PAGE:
No. 1003 Pittsburgh, 1980, Appeal from the Order of the Court of Common Pleas of Allegheny County, Civil Division, at GD 79-17172.
Henry G. Beamer, III, Pittsburgh, for appellants.
James T. Carney, Pittsburgh, for appellee.
Cercone, President Judge, and Brosky and Hoffman, JJ.
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Appellants contend that the lower court erred in: (1) applying the three-year statute of limitations of the Wage Payment and Collection Law*fn1 to their claim; and (2) denying their motion for class action certification. We agree and, accordingly, reverse and remand for proceedings consistent with this opinion.
Appellants filed a class action in assumpsit on June 26, 1979, seeking to collect payments for certain Sunday, holiday, and overtime work performed for appellee, United States Steel Corporation. Appellants are retired foremen and management personnel below the level of general supervisor, who allege they were eligible for but not paid the compensation. They seek to represent a class of similarly-situated employees at appellee's Edgar Thomson, Irvin, Vandergrift, and Homestead Works. After a class certification
[ 305 Pa. Super. Page 113]
hearing on July 23, 1980, the lower court granted appellee's motion for partial summary judgment, holding that appellants' claims were partially barred by a three-year statute of limitations, and denied appellants' motion for class certification. This appeal followed.*fn2
Appellants contend the lower court erred in applying the three-year statute of limitations of the Wage Payment and Collection Law (Wage Law) to their claim. We agree. The lower court applied this statute of limitations on the ground that the Wage Law is the exclusive remedy for the collection of "wages" as defined in that act. 43 P.S. §§ 260.2a, 260.9a. Our Court specifically rejected such an interpretation in the companion case of Todora v. Jones & Laughlin Steel Corp., 304 Pa. Superior Ct. 213, 450 A.2d 647 (1982). Consequently, appellants' action may properly proceed in assumpsit, subject to the appropriate statute of limitations. Accordingly, we reverse the lower court's application of the statute of limitations.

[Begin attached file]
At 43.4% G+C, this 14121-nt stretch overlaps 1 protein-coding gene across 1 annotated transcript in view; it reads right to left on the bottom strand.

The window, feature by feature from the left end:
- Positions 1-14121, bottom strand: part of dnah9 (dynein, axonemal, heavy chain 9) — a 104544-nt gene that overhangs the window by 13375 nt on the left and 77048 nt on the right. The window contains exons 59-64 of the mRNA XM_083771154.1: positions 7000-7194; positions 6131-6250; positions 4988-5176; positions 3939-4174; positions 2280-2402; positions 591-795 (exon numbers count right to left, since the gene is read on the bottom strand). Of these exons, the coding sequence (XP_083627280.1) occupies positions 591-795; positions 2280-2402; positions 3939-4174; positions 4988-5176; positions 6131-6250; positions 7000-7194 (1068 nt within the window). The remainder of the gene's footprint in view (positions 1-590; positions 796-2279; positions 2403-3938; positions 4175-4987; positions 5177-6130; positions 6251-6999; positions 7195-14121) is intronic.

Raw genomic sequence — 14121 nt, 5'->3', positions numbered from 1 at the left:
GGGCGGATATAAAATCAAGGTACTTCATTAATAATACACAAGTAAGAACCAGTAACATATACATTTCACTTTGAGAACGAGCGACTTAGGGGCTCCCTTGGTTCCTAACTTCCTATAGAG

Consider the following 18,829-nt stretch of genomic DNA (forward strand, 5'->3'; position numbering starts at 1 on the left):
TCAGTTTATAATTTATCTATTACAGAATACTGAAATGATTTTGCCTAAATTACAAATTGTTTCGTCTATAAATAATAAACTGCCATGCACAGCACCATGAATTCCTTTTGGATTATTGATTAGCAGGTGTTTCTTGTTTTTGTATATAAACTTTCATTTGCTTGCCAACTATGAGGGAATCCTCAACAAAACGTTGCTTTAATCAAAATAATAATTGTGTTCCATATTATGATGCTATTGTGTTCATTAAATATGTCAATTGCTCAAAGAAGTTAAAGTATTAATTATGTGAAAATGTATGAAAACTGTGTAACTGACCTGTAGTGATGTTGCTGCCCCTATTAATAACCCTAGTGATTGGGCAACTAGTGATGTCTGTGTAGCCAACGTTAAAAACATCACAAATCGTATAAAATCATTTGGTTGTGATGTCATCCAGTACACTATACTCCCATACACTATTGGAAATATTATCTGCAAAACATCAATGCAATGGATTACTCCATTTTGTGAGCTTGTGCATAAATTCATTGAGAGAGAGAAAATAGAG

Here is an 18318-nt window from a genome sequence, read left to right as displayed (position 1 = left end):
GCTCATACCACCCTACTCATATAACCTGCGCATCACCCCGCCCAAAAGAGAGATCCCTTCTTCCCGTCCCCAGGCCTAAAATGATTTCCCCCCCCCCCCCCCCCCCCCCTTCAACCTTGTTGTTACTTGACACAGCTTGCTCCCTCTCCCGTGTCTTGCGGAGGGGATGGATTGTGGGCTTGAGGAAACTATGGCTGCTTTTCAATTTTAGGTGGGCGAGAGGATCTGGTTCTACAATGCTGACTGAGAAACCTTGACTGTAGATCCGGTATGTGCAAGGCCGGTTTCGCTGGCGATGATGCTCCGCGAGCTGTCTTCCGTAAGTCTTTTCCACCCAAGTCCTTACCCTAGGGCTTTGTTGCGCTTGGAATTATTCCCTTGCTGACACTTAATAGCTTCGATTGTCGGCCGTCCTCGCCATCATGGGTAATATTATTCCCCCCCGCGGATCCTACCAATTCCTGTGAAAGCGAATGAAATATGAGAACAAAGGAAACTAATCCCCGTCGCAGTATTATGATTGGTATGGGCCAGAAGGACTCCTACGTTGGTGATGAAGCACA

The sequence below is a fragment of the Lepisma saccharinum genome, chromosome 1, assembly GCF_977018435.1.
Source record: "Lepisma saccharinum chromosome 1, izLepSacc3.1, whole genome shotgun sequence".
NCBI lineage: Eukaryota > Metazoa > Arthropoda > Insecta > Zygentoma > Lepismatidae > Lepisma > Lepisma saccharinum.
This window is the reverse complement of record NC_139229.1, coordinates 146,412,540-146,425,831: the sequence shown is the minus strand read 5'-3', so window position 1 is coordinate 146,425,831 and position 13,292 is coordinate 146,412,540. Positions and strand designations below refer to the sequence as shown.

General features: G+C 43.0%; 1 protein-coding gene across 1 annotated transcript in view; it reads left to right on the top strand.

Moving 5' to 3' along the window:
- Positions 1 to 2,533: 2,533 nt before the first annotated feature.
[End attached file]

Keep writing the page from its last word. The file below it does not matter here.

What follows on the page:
Appellants contend also that the lower court abused its discretion in denying their motion for class certification. We agree. The Pennsylvania Rules of Civil Procedure specify five requirements for class certification -- numerosity, commonality, typicality, adequacy of representation, and fairness and efficiency. Pa.R.Civ.P. 1702. They specify also certain criteria the court must consider in determining the last two of these requirements. Pa.R.Civ.P. 1708, 1709. A lower court's order concerning class certification is a mixed finding of law and fact and will not be disturbed on appeal unless the court failed to consider the requirements of the rules or abused its discretion in applying them. Janicik v. Prudential Insurance Co. of America, 305 Pa. Superior Ct. 109, 451 A.2d 445 (1982). In a class certification hearing the
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burden of proof is upon the party seeking such certification. Id. Accord, Klemow v. Time, Inc., 466 Pa. 189, 352 A.2d 12 (1975), cert. denied, 429 U.S. 828, 97 S.Ct. 86, 50 L.Ed.2d 91 (1976); Scott v. Adal, Corp., 276 Pa. Superior Ct. 459, 419 A.2d 548 (1980). The lower court held that the requirements of numerosity, commonality, and typicality were satisfied, but it denied certification on the grounds that appellants failed to prove the adequacy ...